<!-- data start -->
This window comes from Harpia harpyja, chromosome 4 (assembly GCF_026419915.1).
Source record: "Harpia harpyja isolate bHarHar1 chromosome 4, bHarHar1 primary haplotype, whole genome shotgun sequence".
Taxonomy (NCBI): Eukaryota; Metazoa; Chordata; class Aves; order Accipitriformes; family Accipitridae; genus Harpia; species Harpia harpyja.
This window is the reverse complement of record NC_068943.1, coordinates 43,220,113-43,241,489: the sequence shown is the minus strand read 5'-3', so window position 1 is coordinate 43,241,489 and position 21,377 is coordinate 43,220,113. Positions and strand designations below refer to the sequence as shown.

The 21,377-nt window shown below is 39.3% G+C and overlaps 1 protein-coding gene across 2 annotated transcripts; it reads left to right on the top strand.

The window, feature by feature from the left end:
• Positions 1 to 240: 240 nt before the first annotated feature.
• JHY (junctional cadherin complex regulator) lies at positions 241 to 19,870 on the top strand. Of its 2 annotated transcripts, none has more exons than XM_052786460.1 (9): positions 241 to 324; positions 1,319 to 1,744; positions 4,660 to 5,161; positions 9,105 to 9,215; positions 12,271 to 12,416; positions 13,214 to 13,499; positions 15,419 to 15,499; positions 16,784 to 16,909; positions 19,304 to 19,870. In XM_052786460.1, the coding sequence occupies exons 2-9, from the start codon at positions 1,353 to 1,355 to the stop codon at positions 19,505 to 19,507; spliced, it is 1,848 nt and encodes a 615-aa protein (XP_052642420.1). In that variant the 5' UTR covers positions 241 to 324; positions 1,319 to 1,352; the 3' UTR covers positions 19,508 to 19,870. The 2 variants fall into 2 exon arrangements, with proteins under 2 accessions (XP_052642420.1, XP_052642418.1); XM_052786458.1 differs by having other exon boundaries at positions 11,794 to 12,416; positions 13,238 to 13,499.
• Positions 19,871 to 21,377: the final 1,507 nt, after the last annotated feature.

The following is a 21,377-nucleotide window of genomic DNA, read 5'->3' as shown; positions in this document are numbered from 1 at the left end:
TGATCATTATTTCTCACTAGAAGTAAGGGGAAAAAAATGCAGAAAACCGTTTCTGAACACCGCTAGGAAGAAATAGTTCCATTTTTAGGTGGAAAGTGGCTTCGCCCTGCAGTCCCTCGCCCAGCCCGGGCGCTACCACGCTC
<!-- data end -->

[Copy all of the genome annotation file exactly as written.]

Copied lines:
This window comes from Harpia harpyja, chromosome 4 (assembly GCF_026419915.1).
Source record: "Harpia harpyja isolate bHarHar1 chromosome 4, bHarHar1 primary haplotype, whole genome shotgun sequence".
Taxonomy (NCBI): Eukaryota; Metazoa; Chordata; class Aves; order Accipitriformes; family Accipitridae; genus Harpia; species Harpia harpyja.
This window is the reverse complement of record NC_068943.1, coordinates 43,220,113-43,241,489: the sequence shown is the minus strand read 5'-3', so window position 1 is coordinate 43,241,489 and position 21,377 is coordinate 43,220,113. Positions and strand designations below refer to the sequence as shown.

The 21,377-nt window shown below is 39.3% G+C and overlaps 1 protein-coding gene across 2 annotated transcripts; it reads left to right on the top strand.

The window, feature by feature from the left end:
• Positions 1 to 240: 240 nt before the first annotated feature.
• JHY (junctional cadherin complex regulator) lies at positions 241 to 19,870 on the top strand. Of its 2 annotated transcripts, none has more exons than XM_052786460.1 (9): positions 241 to 324; positions 1,319 to 1,744; positions 4,660 to 5,161; positions 9,105 to 9,215; positions 12,271 to 12,416; positions 13,214 to 13,499; positions 15,419 to 15,499; positions 16,784 to 16,909; positions 19,304 to 19,870. In XM_052786460.1, the coding sequence occupies exons 2-9, from the start codon at positions 1,353 to 1,355 to the stop codon at positions 19,505 to 19,507; spliced, it is 1,848 nt and encodes a 615-aa protein (XP_052642420.1). In that variant the 5' UTR covers positions 241 to 324; positions 1,319 to 1,352; the 3' UTR covers positions 19,508 to 19,870. The 2 variants fall into 2 exon arrangements, with proteins under 2 accessions (XP_052642420.1, XP_052642418.1); XM_052786458.1 differs by having other exon boundaries at positions 11,794 to 12,416; positions 13,238 to 13,499.
• Positions 19,871 to 21,377: the final 1,507 nt, after the last annotated feature.

The following is a 21,377-nucleotide window of genomic DNA, read 5'->3' as shown; positions in this document are numbered from 1 at the left end:
TGATCATTATTTCTCACTAGAAGTAAGGGGAAAAAAATGCAGAAAACCGTTTCTGAACACCGCTAGGAAGAAATAGTTCCATTTTTAGGTGGAAAGTGGCTTCGCCCTGCAGTCCCTCGCCCAGCCCGGGCGCTACCACGCTC